All School reunion

Farm Forum

Nothing like a school reunion to expose the hob-nailed boots that step on your face as time marches by.

I always find myself struggling to compete with loud bands and nametags written in very small words that apparently identify actual classmates.

Lately at my reunions, the tags have also included blood type and next of kin. At one reunion I ran into an old friend I hadn’t seen for years who had aged so much he didn’t even recognize me.

All-School reunion music, excellent though it usually is, makes conversation impossible.

Perhaps it is the size of the room that multiplies the decibels and tends to cause older alums to retreat like wrinkled elephants to the rear of the room. There, in relative safety, we scratch our ankles to relive the intense pressure of elastic holding up our socks, pick our teeth and hope the bathroom is just a few shuffling steps away.

At a recent all-school reunion I found that the closer one got to the stage and the band, the younger the listeners tended to be. Age is calculated by the square of the distance that one stands or sits from the band. The young ones, of course, are up real close for the entire evening, while the members of the older classes slump in chairs in the back until their wives wake them up and tell them its time to go.

Once, I left my chair and the psychological safety of geezerdom and wandered up to the edge of the dance floor to see what was going on. There, a kid who appeared to be about twelve shoved out his hand and said: “Howyalikedoingdude?” I figured he must have been a foreign exchange student who was greeting me in Polish or something.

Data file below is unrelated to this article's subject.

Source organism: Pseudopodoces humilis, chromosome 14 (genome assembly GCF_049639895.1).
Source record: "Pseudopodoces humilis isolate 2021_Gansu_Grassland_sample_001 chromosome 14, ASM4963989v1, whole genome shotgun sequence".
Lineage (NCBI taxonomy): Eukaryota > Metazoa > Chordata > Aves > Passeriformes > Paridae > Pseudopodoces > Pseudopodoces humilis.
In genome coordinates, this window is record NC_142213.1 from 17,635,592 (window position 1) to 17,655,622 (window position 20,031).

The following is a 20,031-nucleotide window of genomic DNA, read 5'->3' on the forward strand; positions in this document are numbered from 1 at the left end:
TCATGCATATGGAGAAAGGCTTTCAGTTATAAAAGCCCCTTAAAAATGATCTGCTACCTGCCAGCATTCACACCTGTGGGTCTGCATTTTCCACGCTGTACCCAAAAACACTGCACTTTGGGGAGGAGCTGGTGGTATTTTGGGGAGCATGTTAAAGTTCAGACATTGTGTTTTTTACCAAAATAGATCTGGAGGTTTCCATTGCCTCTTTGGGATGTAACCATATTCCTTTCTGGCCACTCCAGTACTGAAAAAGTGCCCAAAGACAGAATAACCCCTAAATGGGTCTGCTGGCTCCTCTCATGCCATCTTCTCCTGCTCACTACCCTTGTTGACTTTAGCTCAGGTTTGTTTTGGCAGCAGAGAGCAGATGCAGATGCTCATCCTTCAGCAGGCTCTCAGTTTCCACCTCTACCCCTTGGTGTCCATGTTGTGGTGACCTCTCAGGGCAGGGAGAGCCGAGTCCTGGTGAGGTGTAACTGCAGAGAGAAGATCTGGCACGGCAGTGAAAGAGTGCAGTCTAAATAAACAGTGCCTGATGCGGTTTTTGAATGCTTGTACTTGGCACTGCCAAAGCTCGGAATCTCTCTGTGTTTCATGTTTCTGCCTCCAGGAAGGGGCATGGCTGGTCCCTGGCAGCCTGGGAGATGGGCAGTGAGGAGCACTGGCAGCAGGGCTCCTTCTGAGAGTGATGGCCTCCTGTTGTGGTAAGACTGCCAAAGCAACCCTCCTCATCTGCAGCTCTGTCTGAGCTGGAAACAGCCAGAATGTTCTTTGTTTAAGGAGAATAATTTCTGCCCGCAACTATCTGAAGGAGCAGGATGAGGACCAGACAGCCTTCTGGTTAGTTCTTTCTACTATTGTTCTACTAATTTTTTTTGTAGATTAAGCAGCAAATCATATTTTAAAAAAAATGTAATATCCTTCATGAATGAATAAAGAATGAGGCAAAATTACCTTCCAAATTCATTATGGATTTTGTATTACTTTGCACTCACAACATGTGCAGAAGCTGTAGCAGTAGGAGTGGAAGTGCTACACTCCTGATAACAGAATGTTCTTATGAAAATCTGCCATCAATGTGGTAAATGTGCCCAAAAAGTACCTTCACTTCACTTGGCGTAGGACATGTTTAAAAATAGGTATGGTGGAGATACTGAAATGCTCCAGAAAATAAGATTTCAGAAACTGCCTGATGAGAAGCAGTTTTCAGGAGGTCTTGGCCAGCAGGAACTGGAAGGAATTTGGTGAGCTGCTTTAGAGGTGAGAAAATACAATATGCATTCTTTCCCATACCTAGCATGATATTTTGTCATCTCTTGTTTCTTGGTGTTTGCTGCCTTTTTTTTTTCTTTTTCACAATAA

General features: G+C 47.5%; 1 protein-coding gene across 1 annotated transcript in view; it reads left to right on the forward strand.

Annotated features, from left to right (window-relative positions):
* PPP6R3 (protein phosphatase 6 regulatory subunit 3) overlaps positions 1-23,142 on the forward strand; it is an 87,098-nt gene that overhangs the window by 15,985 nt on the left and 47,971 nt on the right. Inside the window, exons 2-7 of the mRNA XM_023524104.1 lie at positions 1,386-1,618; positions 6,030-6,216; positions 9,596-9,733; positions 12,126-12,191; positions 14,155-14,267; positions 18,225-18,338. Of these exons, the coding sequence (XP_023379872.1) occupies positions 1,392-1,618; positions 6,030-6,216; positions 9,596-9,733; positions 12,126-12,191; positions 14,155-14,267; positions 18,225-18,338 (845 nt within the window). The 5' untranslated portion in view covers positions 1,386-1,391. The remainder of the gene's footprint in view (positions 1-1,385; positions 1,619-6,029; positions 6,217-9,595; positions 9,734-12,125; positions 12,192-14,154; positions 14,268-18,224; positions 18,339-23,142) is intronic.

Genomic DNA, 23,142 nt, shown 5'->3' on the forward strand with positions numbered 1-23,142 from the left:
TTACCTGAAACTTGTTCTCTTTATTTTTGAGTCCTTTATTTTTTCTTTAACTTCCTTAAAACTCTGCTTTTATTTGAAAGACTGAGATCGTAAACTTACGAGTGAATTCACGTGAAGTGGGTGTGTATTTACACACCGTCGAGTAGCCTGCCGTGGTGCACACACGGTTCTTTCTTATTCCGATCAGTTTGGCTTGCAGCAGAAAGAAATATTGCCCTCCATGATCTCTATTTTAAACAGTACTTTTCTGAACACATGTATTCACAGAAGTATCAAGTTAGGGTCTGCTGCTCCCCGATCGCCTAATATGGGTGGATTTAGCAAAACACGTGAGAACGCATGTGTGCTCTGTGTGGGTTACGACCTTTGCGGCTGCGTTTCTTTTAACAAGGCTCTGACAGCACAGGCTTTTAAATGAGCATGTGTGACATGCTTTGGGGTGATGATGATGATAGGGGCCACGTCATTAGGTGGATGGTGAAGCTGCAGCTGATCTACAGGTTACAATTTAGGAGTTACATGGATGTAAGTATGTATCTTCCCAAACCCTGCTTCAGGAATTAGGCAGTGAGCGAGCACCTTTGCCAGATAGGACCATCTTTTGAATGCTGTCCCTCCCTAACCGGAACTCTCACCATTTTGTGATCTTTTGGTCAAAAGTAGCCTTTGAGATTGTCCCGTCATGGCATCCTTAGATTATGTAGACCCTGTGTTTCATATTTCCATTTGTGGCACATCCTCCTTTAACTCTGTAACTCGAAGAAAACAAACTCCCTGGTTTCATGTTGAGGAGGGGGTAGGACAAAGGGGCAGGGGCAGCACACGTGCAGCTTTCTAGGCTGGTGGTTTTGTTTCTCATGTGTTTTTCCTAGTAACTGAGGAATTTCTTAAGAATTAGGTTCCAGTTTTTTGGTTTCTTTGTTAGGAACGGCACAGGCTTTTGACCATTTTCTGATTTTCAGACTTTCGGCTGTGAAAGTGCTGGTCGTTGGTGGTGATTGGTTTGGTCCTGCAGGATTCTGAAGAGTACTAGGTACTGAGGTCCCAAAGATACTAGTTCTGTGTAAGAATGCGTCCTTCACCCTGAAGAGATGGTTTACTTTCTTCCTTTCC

I quickly retreated to my own kind far in the rear where curmudgeons were camped out, shouting at hand cupped, gravity-stretched earlobes dangling precariously on the sides of bald heads that nodded incessantly like a bobble head doll replica of Sister Theresa .

“Wanna beer?” I asked a long-lost friend who I think suffers from carpal tunnel syndrome over about ninety percent of his body. “Sure, I can hear,” he said. “I’m not THAT old.”

He never did have much grain in his silo, the old coot.

I moved on.

I asked another old guy whose birthstone was probably petrified wood how he liked the meal. He took exception: “No, it wasn’t veal you dummy,” he said. “It was steak.” I hope the AARP discontinues his membership and his ear-piece batteries short out and fry his little old pea brain, the grouch.

I squinted my eyes to admire an old friend’s wristwatch and ask him what kind it was. He held it at arms length, tilted his head back, sighted in on it for a long, long minute, and then told me it was nine-thirty.

It sure seemed later than that to me.

The other sense that abandons you at a reunion is good vision. They don’t make nametags like they once did, in big, gaudy felt-tipped-printed letters next to a picture of you in high school when you had pimples and funny hair on your head and not growing out of your ears like it tends to do now.

At reunions lately, making out for me means reading the small type on nametags.

At one reunion recently, in the dim light of the meeting room, I tried to visit with one old lady whose tag I couldn’t decipher, only to discover that I was asking my own wife where she was from.

Fortunately, the band hit a loud refrain about then and I couldn’t hear what she told me to do with my nametag.

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